David Jensen appointed to National Academies committee

Associate Professor David Jensen was recently appointed to serve on the National Academies’ Committee to Assess the Research Program of the National Institute of Justice.

The Committee includes prominent scholars in law, criminology, and data analysis. It was commissioned by the U.S. Department of Justice’s National Institute of Justice (NIJ) to conduct a 25-month study that will examine the full range of NIJ research activities, including its social science and technology research portfolios. The $1.25 million study will determine the impact of NIJ’s programs and how its impact can be enhanced. The review will examine the ways in which NIJ develops and communicates its priorities as well as its research findings. The research will also assess the organization of NIJ, how well it executes its role for conducting research on crime, the criminal justice system and related aspects of the civil justice system, and its ability to respond to both long- and short-term research needs.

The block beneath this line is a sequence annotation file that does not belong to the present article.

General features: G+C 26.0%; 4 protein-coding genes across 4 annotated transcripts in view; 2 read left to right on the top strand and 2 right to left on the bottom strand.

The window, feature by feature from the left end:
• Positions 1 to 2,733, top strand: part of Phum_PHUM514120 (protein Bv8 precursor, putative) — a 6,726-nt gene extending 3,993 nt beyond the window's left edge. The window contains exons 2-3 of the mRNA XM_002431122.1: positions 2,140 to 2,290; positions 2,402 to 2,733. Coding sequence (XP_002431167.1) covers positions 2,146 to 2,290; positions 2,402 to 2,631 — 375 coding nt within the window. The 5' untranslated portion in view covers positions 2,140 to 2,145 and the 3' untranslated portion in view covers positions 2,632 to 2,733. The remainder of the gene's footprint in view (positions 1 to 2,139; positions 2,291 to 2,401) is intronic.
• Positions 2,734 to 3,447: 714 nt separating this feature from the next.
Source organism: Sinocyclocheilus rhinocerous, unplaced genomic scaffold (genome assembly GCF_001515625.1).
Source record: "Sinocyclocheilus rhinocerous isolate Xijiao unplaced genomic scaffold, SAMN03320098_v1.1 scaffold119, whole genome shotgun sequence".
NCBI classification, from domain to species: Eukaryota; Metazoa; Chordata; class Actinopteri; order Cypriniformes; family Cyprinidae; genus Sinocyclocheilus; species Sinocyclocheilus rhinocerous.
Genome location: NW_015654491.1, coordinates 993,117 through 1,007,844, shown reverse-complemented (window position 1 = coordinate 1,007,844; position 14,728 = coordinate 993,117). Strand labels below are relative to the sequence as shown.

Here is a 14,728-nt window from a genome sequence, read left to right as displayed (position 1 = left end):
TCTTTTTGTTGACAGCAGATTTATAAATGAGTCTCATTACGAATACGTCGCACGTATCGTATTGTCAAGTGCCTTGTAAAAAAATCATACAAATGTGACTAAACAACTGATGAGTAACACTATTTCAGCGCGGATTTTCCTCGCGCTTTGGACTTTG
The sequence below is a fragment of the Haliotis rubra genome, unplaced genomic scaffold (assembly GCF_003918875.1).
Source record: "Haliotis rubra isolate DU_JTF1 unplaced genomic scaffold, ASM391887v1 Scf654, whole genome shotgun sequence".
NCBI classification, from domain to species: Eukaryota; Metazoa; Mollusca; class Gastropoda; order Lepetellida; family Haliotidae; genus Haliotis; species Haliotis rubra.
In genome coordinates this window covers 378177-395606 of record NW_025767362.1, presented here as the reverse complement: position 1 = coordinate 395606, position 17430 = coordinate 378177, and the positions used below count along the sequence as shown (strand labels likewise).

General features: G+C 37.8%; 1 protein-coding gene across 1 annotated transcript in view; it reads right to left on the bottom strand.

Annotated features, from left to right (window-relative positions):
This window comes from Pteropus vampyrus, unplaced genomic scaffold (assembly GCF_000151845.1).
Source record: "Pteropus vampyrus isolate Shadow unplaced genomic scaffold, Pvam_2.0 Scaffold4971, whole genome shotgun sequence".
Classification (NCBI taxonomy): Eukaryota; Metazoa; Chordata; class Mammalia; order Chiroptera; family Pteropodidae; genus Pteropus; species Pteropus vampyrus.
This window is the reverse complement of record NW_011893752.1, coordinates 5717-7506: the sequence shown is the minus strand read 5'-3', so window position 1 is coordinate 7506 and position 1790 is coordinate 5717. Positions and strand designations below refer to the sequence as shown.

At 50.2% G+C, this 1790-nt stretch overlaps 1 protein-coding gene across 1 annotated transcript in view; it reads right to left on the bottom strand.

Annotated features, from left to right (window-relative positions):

Jensen is the Director of the Knowledge Discovery Laboratory at UMass Amherst. His research focuses on the statistical aspects and architecture of systems for knowledge discovery in databases and the assessment of those systems for government and business applications. He has served on several program committees, including the International Conference on Knowledge Discovery and Data Mining, the National Conference on Artificial Intelligence, and the Conference on Intelligent Data Analysis. He is a member of the American Association for Artificial Intelligence, the ACM Special Interest Group on Knowledge Discovery in Databases, and Computer Professionals for Social Responsibility. In 2003, Jensen and researchers from his lab won first place in the KDD Cup data mining competition. He has M.S. and D.Sc. degrees from Washington University.

The National Academies brings together committees of experts in all areas of scientific and technological endeavor. These experts serve pro bono to address critical national issues and give advice to the federal government and the public. Four organizations comprise the Academies: the National Academy of Sciences, the National Academy of Engineering, the Institute of Medicine and the National Research Council.